MeFOTO’s Daytrip Tripod wasn’t announced too long ago, but we have known about them for a little while. The tripods are meant to be small, but not alarmingly small. They are specifically designed to be toted around and with that in mind, they are conveniently stored in many camera bags. Also in keeping true to MeFOTO’s brand philosophy, the Daytrip comes in a slew of cool colors.
In our testing, we used the tripod for birding, food photography, and time lapse work. And if your shooting style falls into one of those categories, we recommend that you stop reading this review and go purchase one right now.
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Pros and Cons
– This is THE TRIPOD for foodies
– Cool colors
– Weight hook to keep it weighed down
– Really light
– Was able to fit two of them into a Think Tank Retrospective 7 along with two cameras, lenses, etc.
– Solid build quality
– Doesn’t take the mini Arca Swiss Plate on the new Capture Clip Pro.
– Wish there were more bubble levels on the head
We used the MeFOTO Daytrip Tripod with the Olympus OMD EM5, Panasonic 100-300mm f4.5-5.6 OIS, Nikon D5200, Tokina 12-38mm f4, and the Olympus EP5 premium bundle.
Specs taken from our original announcement blog post
Maximum Load 8.8 lbs
Max Height w/ Column Extended 24 in
Folded Length 9.4 in
Number of Leg Sections 2
Leg Lock Type Twist lock
Center Column Reversible center column
Panning Range 360°
Spiked Feet N/A
Quick Release (QR) Plate Mini Arca-Swiss Style (PMU50M)
Bubble Level Yes
Head Mount Thread Size 3/8”-16
Weight 1.8 lb
In the lead image for this story, we showed MeFOTO’s Daytrip semi-deployed. But when you first get it, you’ll notice that the legs are totally inverted to keep the size down. This is how you’ll often store it away when daytripping around, no pun intended (okay, maybe it was.)
The tripod overall is quite basic in design, but has subtle controls that will make things easier for you in real life use.
On one end of this tripod, you’ll notice that there is a weight hook. Indeed, you can put some sort of weight down in the middle of the tripod to keep it securely down.
When you prep the tripod for use, you’ll notice that the tops of the legs have little steps and a MeFOTO branded button on them. This button helps to hold the tripod legs down and locked into place. If you want to move the legs again, you’ll need to pull the button out.
Because of all the different positions that the legs can be spread, there are obviously many different steps and levels that the button and rest in.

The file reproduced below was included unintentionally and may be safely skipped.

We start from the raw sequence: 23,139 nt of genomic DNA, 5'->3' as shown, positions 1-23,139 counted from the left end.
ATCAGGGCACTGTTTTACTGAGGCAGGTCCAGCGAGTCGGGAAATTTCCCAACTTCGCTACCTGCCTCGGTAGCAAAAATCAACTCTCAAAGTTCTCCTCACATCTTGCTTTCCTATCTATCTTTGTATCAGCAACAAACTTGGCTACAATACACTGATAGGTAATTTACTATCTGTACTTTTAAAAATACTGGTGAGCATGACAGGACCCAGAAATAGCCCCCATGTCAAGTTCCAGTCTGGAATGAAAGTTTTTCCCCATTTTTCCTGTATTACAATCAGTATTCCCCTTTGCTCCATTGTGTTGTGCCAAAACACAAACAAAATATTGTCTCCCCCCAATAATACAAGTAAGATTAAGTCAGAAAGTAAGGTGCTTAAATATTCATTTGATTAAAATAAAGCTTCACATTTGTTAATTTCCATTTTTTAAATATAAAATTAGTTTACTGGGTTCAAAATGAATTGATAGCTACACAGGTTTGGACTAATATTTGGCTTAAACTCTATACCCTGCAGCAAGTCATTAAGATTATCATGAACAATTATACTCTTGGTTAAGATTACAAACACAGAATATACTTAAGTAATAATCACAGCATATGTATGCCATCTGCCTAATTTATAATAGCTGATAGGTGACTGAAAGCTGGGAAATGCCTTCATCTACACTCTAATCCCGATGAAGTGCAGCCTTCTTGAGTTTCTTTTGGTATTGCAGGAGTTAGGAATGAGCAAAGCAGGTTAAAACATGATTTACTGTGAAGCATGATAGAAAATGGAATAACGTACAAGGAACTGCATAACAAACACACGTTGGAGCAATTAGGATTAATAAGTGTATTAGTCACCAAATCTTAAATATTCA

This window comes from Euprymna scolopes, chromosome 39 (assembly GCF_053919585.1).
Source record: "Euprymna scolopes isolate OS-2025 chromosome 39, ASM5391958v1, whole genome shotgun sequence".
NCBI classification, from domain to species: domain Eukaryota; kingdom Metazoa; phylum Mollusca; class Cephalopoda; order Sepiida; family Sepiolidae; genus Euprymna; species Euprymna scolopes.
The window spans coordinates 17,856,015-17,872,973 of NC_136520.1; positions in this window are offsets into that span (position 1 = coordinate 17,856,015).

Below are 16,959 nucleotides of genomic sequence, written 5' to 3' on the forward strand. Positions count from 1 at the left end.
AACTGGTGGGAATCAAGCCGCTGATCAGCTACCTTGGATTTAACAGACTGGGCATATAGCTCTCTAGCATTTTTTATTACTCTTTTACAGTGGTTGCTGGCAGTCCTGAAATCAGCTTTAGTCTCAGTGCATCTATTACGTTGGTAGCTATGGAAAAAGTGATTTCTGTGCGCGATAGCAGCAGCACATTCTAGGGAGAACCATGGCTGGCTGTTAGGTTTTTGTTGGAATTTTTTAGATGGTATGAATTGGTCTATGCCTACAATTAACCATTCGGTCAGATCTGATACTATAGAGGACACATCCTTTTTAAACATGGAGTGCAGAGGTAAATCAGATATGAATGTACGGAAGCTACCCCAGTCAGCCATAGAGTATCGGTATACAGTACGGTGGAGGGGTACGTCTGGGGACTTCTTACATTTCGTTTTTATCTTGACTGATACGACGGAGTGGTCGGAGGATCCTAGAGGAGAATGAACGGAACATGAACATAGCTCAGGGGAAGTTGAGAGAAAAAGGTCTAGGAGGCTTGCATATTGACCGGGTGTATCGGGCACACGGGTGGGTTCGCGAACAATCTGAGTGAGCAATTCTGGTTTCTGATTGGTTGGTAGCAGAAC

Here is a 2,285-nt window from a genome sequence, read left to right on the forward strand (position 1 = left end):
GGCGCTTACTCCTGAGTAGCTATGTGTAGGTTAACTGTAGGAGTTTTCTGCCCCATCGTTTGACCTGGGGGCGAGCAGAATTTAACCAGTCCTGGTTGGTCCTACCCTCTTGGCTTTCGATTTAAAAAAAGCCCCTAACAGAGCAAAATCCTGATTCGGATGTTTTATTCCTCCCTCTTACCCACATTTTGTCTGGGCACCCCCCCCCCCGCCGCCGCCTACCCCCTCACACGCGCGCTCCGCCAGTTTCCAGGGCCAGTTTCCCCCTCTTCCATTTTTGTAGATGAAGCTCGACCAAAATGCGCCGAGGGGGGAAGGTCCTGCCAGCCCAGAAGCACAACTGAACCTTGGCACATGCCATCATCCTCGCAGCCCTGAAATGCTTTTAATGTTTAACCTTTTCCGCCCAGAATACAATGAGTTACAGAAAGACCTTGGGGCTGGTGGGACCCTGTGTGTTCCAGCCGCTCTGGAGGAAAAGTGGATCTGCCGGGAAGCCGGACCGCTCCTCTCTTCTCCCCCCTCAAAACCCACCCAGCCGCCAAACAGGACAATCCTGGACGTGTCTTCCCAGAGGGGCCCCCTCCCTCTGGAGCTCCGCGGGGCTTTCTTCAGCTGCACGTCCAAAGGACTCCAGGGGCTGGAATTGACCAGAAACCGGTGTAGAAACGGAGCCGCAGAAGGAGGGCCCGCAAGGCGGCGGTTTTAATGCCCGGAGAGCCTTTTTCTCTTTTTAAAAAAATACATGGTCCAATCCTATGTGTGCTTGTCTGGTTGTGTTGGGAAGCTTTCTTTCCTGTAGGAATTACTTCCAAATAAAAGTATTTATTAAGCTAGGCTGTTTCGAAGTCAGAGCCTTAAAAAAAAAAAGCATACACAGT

Once the legs are down and in place, you’ll need to twist these little dials to extend them. The legs only extend outward once. Also note the rubberized tripod feet. Unscrewing them just leaves you with a hole and a flat surface. But in practice, we recommend leaving them on.
This tripod’s head is a single action ball head that moves around very smoothly. There are two controls: one for movement and one for locking the mini Arca Swiss plate into place. The plate has a screw on the bottom that can be easily turned with a key or a coin.
When the plate is off, you’ll see the bubble level on the tripod head. The placement is one of our biggest gripes with the otherwise solid product.
During one of our tests, we took it down to the Williamsburg shoreline–where the tide was abnormally high. They went through normal beach wear: including sand and pebbles. At no time, did they tripods fail to function correctly and normally.
If sand got into the major parts, we would follow MeFOTO’s steps on cleaning the tripod according. In terms of bump, this tripod’s aluminum body made it super tough.
Ease of Use
The MeFOTO Daytrip is extremely simple to use–as it was designed that way. There are no intricate bells and whistles, but instead there is modesty while maintaining functionality and an edgy look. Indeed, I really never thought that a tripod could be cool. Often, I’ve believed that they just get in the way of taking images, but this one helps you create better ones.
In Real Life Use
When using this tripod for timelapse shooting, all that I really did was mount it on the piece of wood that you see in the images above. Despite some wind and sometimes crazy tides coming in and rocking the wood, the tripod stood up with no problems. It would have been very nice to have a bubble level on the back, but instead I needed to rely on the Nikon D5200’s internal level to figure out if I was totally straight or not on my composition of a scene. That was a pain.
In another test, I used it for birding in Central Park. Note that if you’re going to do this on flat level grass, you’ll need to go prone. And in a case like that, you may be best off getting another tripod color–perhaps green.
Where we found this tripod to really excel was with food photography. This type of shooting often requires tabletop work, and the legs are just large/small enough to work excellently for this type of photography. It also helps that they split open pretty darn wide.
We really can’t say very many bad things about the MeFOTO Daytrip tripod, but something that really bugs us is the placement of the bubble levels. To be fair, one can always shoot a little wider and crop/rotate in post-production. And in fact, many professional shooters often do that.
The Daytrip’s fun colors give it a slightly fashionable edge for the photographer looking for something a bit different. And it does this while not sacrificing functionality. In fact, you’ll want to carry it lots of places with you.
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